With so many people to process the Police were harassed and it took ages.  I tried to tell them that I had not been there when the complaint had been made but was told to be quiet.  I remained silent for the rest of the humiliating process. The Police went through my bag, opened Christmas presents that my friends had just given me and commented to each other about the things that they found there.

I had my fingerprints, DNA and my photograph taken.

I was put into a cell.

I counted the tiles on the walls. Twice.

I listened to the cells around me filling up.

I heard sounds of people being sick, shouting violent threats and being threatened by the Police in return.

I was terrified and beginning to panic.  The thought that I might end up being in the cells all night was beginning to weigh heavily.  The next day was Christmas Eve. What if they kept me into the day as well? How long were they allowed to keep me?  Could they make me stay there over Christmas?

Eleven hours later, at around five in the morning I was interviewed.  I explained that I had not been there when they said I was. I had witnesses and I was willing to tell the Police who they were. My solicitor seemed bored. He was appointed by the Police and it difficult to have confidence in him as he seemed so disinterested. I was nervous and exhausted.

Eventually they let me go. But there was a sting. They were releasing me without charge BUT they were placing me on bail for three months. I had to return to the police station on March 23rd in case further charges were to be brought.I could still be charged!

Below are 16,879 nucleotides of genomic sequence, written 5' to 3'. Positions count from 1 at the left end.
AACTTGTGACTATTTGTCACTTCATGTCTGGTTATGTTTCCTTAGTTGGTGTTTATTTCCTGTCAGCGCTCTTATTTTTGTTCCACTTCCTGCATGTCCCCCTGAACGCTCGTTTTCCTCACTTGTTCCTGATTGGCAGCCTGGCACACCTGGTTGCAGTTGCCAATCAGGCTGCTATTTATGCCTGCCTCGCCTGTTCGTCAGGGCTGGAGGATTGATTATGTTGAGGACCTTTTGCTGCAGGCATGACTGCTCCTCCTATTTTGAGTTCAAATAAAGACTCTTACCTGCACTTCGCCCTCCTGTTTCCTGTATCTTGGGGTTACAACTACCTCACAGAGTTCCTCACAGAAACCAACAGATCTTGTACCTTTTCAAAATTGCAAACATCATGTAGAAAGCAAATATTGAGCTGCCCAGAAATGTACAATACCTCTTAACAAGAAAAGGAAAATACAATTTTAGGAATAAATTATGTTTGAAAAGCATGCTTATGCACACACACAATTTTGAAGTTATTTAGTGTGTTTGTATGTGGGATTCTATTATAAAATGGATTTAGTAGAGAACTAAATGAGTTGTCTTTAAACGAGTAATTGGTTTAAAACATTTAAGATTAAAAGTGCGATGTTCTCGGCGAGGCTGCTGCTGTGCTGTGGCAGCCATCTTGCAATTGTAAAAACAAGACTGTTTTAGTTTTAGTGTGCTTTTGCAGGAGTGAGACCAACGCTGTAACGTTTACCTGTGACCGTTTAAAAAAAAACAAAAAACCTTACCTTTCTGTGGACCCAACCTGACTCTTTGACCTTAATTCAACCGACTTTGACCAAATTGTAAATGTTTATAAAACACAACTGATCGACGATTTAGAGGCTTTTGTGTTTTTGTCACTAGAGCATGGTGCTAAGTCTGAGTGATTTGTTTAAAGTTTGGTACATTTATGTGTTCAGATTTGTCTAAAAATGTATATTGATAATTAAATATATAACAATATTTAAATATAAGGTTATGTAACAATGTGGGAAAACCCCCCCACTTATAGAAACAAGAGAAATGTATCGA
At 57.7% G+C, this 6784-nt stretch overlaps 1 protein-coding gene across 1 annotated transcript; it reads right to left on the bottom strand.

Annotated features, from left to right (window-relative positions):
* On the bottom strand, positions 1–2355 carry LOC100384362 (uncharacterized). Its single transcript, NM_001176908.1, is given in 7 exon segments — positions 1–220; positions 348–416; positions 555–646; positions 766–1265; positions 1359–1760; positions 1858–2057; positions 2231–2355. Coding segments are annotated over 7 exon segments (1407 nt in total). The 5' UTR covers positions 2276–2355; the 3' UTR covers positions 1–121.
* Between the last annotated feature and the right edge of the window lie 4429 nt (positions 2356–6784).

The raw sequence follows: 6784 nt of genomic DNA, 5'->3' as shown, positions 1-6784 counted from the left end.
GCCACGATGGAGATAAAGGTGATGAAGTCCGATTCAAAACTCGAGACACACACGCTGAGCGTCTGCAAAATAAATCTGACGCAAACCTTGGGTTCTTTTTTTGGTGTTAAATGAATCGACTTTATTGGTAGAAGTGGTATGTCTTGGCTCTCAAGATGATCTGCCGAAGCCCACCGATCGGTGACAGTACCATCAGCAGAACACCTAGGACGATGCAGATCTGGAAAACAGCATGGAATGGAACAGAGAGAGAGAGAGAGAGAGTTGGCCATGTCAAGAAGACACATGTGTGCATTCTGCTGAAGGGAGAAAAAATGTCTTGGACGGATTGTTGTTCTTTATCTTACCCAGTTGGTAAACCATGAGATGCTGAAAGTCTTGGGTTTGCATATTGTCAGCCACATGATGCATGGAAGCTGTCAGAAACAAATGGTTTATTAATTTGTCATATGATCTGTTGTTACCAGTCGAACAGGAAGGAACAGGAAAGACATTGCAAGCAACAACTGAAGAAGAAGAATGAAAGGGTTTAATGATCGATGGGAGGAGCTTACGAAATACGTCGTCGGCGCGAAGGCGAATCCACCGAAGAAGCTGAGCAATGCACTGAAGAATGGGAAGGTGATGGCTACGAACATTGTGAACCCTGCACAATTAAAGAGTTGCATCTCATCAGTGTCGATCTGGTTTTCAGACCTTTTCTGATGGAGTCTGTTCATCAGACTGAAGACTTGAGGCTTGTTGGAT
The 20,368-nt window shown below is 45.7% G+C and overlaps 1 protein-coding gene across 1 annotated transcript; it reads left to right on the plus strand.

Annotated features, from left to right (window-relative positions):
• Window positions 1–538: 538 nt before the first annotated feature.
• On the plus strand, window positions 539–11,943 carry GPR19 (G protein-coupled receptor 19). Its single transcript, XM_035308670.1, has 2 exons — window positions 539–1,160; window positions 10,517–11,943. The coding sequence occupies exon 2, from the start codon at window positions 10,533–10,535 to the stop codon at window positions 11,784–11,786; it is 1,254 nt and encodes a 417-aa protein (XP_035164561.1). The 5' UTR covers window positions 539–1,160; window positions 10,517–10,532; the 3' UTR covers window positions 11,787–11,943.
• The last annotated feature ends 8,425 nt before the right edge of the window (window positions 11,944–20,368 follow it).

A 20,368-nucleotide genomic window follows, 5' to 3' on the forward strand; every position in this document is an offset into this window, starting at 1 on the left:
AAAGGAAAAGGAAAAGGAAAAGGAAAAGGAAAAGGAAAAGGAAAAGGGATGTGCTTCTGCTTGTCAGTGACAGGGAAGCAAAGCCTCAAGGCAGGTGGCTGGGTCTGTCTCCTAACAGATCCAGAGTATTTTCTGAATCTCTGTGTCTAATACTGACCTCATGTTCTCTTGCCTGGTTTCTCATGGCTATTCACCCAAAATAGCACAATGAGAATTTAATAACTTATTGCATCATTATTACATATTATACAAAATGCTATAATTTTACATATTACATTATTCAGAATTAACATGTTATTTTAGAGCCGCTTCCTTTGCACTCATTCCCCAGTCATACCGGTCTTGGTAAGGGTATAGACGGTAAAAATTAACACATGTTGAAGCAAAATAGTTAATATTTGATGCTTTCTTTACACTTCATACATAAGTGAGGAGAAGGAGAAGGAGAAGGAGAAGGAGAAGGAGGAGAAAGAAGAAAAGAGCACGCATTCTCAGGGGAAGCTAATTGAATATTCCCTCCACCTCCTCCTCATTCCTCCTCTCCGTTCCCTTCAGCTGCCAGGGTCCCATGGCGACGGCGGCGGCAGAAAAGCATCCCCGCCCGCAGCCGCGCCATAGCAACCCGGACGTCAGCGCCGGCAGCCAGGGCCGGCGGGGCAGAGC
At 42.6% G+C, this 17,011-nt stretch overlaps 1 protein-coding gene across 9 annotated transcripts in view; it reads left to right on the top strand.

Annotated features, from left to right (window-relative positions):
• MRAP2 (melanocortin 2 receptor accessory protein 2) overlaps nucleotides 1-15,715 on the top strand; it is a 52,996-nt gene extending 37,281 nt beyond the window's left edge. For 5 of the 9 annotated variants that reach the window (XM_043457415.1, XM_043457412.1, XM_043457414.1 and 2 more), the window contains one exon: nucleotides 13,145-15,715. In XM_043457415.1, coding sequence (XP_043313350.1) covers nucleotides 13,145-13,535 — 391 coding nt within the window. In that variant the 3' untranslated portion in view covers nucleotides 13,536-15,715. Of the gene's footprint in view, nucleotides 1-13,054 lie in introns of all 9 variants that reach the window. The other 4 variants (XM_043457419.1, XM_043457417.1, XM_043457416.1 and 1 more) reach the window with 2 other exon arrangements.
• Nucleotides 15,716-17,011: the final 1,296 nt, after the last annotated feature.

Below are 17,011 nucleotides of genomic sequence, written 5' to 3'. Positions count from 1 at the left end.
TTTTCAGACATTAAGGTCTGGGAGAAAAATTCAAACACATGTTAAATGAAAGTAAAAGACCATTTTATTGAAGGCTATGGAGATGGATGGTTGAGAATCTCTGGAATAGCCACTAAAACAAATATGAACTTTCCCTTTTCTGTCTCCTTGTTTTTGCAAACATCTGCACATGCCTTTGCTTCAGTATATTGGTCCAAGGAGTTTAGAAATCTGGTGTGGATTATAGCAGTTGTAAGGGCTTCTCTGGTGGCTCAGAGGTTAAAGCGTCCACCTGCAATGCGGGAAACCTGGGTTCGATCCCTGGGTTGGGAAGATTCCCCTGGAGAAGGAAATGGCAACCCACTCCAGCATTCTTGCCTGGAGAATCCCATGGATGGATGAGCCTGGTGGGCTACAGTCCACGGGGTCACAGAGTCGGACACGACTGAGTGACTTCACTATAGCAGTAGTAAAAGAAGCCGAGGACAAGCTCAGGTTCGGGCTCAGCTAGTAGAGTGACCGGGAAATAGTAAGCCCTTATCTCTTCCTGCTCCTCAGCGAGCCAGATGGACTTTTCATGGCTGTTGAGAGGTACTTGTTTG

As a school teacher I have to fill in a DBS form declaring any involvement I have with the Police. I had been arrested on suspicion of having had sex in a public place. This was exactly the sort of thing that might mean I was no longer allowed to teach in the UK.

I was told that I must tell my Head Teacher and that he would make a decision as to any further action necessary.  This could include suspension from work until all the Police enquires were completed. My school had a new Head Teacher starting on the first day of the new term and the first conversation I would have with him would be about this. He was an unknown entity. He might choose to suspend me, what would happen then? It would be sure to become public somehow and I felt genuinely that I might never work in education again.

The rest of the Christmas holidays were spent in fear; terrified of the consequences; nervous of crowds and scared to go into the town centre in case someone who had been in the crowd that night recognised me.  I avoided going into London for months and experienced panic every time I saw any police.

In the end I was not suspended from work. My new Head Teacher was understanding and did not tell anyone else about the situation, giving me time off to attend the Police Station in March.

As it was, I did not have to attend. The night before, I received a phone call telling me that all charges were dropped. Just like that. I felt sick. All the fear and tension I had experienced over the past three months suddenly hit me. I sat down and cried.


Three years on and I still stop to calm myself down after I have walked past those toilets. I am still scared to use public loos. I am less ‘safe’ in Soho and much less trusting of the Police. London, 2016 the sort of treatment of LGBT people that should be consigned to our history was still going on.